Three Buffett Bargains I Just Bought

Dear Rich Lifer,

Over the last couple of weeks, I’ve been breaking with tradition and discussing some of the real-life trades that I’ve been doing in my own IRA account.

The reason is simple: Pretty much everyone I know is asking me what to make of the current market along with what I recommend doing.

I figure the best way to answer is by SHOWING everyone right here.

In past columns, I told you why I bought into the SLV silver ETF and then sold covered calls against my position after it rallied substantially …

I also told you I had done the same thing with Philip Morris International …

And that I had quickly traded both BP and Royal Dutch for quick gains in excess of 30%.

Just based on all of that information, you can surmise that I am not convinced we’ve seen a long-term bottom in U.S. stocks. 

Indeed, I explained why current market valuations remain elevated by historical standards despite all the uncertainties related to the ongoing COVID pandemic.

The way I see it, the best way to play this market is buying high-quality, defensive, income-producing shares that would be fine to own for the long-term … while also aiming to take plenty off selling them if the short-term profits pile up quickly.

If I can make 30% or 40% in a matter of weeks – from some of the most boring businesses on the planet – I’m taking my money back off the table.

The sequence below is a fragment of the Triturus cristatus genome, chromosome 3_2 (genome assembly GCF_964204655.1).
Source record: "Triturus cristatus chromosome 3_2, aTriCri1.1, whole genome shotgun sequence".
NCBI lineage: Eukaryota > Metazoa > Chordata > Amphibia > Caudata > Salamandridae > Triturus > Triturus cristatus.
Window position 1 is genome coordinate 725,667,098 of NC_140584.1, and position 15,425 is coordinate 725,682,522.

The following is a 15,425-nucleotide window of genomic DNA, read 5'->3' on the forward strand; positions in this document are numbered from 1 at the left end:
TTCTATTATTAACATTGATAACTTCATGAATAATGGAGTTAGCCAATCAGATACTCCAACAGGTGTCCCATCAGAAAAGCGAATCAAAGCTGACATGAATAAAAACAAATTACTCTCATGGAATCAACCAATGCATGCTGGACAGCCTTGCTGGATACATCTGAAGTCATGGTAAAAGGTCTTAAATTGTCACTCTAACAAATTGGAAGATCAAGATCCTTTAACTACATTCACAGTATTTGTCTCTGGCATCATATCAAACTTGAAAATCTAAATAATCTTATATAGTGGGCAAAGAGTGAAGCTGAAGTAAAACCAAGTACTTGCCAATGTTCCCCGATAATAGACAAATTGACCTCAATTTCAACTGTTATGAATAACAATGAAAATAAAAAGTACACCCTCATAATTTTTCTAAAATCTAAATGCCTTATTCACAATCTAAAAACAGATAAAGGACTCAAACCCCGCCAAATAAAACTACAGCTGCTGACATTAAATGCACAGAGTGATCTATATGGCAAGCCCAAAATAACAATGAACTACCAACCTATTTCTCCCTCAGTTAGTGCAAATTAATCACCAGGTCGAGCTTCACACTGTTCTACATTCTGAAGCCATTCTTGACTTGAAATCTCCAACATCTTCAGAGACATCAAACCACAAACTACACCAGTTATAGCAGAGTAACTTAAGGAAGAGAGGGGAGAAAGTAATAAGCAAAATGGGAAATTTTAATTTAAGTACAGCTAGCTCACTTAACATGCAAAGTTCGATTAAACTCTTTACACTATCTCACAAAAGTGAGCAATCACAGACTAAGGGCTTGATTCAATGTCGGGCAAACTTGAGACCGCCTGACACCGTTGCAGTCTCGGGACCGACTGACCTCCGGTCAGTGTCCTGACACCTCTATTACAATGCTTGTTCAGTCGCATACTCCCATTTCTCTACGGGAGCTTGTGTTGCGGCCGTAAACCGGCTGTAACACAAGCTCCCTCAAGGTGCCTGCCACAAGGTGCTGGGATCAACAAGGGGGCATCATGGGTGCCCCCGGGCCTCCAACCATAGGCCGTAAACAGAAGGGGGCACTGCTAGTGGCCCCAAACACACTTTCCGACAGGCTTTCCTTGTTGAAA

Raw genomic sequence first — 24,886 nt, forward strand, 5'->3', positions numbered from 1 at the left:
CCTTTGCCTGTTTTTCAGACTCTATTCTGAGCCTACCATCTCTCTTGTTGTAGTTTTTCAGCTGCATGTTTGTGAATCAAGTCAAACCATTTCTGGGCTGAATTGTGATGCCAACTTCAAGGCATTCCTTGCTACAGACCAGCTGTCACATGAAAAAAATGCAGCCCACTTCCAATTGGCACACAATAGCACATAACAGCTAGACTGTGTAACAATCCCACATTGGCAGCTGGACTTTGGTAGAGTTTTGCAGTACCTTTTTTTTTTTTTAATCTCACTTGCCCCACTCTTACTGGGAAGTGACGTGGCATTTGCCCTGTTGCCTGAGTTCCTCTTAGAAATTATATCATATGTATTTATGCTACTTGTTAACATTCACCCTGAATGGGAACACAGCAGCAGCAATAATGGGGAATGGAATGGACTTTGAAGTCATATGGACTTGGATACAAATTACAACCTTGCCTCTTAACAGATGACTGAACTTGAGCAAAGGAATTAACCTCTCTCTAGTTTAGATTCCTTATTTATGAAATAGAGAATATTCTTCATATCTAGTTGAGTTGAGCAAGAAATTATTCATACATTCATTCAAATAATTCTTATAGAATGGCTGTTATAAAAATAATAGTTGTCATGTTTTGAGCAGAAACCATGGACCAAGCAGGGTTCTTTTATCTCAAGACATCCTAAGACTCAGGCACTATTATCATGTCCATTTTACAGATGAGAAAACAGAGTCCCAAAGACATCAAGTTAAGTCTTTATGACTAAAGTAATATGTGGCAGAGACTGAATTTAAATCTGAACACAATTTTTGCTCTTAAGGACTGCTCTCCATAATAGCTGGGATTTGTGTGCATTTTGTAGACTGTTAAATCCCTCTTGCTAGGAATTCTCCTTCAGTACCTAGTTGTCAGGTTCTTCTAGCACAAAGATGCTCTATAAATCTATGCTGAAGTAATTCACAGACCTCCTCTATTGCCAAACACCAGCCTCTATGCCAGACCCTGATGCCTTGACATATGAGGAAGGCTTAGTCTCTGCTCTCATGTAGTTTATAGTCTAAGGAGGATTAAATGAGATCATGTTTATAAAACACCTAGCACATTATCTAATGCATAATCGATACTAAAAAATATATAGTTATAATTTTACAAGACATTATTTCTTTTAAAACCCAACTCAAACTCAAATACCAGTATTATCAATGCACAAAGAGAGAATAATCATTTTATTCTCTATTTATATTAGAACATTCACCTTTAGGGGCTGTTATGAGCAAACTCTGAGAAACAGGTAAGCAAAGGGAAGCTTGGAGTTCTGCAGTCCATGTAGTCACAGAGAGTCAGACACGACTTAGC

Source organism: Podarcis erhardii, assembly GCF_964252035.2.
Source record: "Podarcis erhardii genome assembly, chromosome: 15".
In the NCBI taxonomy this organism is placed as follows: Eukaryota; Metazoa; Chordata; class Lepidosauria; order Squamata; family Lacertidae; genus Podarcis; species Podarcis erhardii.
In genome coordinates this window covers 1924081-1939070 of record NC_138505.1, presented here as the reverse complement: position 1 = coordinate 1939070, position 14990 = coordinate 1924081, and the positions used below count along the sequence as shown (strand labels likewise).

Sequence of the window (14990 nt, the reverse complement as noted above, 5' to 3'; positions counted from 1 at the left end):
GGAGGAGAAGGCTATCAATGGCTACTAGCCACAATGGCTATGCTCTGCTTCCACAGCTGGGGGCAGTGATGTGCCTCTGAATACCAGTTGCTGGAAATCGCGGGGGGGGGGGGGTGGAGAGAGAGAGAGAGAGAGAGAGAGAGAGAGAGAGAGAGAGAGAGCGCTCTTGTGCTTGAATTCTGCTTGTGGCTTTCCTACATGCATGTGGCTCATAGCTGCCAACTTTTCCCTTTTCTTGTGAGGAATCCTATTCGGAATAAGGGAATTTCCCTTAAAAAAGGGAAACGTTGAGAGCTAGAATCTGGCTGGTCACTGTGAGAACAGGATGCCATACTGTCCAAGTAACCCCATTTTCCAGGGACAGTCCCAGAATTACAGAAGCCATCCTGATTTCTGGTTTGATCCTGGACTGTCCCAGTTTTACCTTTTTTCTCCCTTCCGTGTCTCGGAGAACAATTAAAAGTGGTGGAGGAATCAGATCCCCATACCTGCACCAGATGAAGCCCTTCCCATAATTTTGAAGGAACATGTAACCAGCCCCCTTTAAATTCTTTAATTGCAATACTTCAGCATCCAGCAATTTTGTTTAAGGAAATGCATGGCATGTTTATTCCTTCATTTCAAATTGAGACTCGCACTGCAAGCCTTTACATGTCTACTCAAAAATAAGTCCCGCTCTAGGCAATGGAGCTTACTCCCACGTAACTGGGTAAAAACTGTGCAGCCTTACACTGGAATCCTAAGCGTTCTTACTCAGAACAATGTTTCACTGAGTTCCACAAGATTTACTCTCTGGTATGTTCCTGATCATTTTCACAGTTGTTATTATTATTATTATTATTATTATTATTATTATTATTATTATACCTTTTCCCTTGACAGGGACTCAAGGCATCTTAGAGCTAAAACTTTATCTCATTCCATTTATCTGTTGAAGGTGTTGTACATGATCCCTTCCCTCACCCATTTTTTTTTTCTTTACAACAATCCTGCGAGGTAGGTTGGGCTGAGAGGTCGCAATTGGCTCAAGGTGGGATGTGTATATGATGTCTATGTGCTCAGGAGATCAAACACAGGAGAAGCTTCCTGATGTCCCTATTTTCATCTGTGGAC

I actually did just that with two additional names and will consider making it a trifecta very shortly… 

Buying Like Buffett

What’s funny is that all of these names have all been Warren Buffett targets over the last few years. 

Take Kraft Heinz (KHC).

The company was struggling long before the novel coronavirus reared its ugly head.

For one thing, younger consumers simply haven’t been buying the same old packaged foods as their parents and grandparents. Kraft Heinz has been slow to adapt its product lines to reflect that change.

Recent reports suggest items like boxed mac n’ cheese have been in high demand during the quarantine and I think we’ll see good short-term results because of that. Still, new CEO Miguel Patricio will have to help KHC embrace new trends if the company is going to have a chance of increasing its sales and earnings in any meaningful way.

In the meantime, there is some concern that KHC might not be able to support its current dividends. Last year, those payments were more than the company’s per-share earnings.  

Would I bet that Kraft can pull itself out of this slump? Yes … especially at the right price.

35% Profits In Just 3 Weeks

Which is why I bought in on March 23rd at $21.05.

Based on his latest filing for Berkshire, Buffett currently owns more than 325 million shares of KHC (roughly 26% of the company) at an average price of 28.05!

Of course, after I bought in, the shares rallied sharply all the way back to Buffett’s effective entry price.

So I sold back out at 28.39 on April 14th.

Total profit? 34.8% in three weeks.

Why not hang on for a lot more upside?

It wouldn’t be wrong to do so.

But given the overall environment and Kraft’s specific challenges, I’d be crazy to let that type of quick gain evaporate.

Far better to move back to the sidelines and see what happens. If Kraft falls, I’ll consider re-entering and be able to buy more shares for the same dollar amount. If it rises further, I’ll simply re-evaluate.

Another 32% In Just 3 Weeks

Same deal with International Business Machines (IBM).

The company needs no introduction, and it was another Buffett darling for much of the last decade.